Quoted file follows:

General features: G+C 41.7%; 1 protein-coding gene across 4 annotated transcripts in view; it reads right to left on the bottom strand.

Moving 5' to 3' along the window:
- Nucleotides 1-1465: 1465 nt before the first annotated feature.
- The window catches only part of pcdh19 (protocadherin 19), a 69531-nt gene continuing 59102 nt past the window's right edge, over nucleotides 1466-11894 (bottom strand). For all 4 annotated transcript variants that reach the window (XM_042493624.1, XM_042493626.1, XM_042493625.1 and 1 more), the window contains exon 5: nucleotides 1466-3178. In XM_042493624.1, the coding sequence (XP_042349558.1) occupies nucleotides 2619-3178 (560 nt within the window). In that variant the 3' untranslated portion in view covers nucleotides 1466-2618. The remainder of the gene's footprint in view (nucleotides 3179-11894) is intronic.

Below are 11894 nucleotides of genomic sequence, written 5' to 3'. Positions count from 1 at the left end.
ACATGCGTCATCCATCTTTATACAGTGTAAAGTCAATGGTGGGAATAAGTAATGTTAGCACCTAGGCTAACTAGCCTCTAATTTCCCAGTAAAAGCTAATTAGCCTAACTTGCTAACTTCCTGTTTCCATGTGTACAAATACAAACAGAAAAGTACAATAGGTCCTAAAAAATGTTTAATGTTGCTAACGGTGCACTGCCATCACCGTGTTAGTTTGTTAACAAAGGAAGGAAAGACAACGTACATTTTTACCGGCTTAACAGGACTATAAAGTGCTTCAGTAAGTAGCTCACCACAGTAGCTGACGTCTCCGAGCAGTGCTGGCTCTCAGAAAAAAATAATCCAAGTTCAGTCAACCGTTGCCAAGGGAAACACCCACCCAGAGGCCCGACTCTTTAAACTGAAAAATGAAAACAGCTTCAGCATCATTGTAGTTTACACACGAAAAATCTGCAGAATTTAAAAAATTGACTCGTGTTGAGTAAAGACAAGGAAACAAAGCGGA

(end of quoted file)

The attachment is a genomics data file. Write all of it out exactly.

General features: G+C 41.7%; 1 protein-coding gene across 4 annotated transcripts in view; it reads right to left on the bottom strand.

Moving 5' to 3' along the window:
- Nucleotides 1-1465: 1465 nt before the first annotated feature.
- The window catches only part of pcdh19 (protocadherin 19), a 69531-nt gene continuing 59102 nt past the window's right edge, over nucleotides 1466-11894 (bottom strand). For all 4 annotated transcript variants that reach the window (XM_042493624.1, XM_042493626.1, XM_042493625.1 and 1 more), the window contains exon 5: nucleotides 1466-3178. In XM_042493624.1, the coding sequence (XP_042349558.1) occupies nucleotides 2619-3178 (560 nt within the window). In that variant the 3' untranslated portion in view covers nucleotides 1466-2618. The remainder of the gene's footprint in view (nucleotides 3179-11894) is intronic.

Below are 11894 nucleotides of genomic sequence, written 5' to 3'. Positions count from 1 at the left end.
ACATGCGTCATCCATCTTTATACAGTGTAAAGTCAATGGTGGGAATAAGTAATGTTAGCACCTAGGCTAACTAGCCTCTAATTTCCCAGTAAAAGCTAATTAGCCTAACTTGCTAACTTCCTGTTTCCATGTGTACAAATACAAACAGAAAAGTACAATAGGTCCTAAAAAATGTTTAATGTTGCTAACGGTGCACTGCCATCACCGTGTTAGTTTGTTAACAAAGGAAGGAAAGACAACGTACATTTTTACCGGCTTAACAGGACTATAAAGTGCTTCAGTAAGTAGCTCACCACAGTAGCTGACGTCTCCGAGCAGTGCTGGCTCTCAGAAAAAAATAATCCAAGTTCAGTCAACCGTTGCCAAGGGAAACACCCACCCAGAGGCCCGACTCTTTAAACTGAAAAATGAAAACAGCTTCAGCATCATTGTAGTTTACACACGAAAAATCTGCAGAATTTAAAAAATTGACTCGTGTTGAGTAAAGACAAGGAAACAAAGCGGA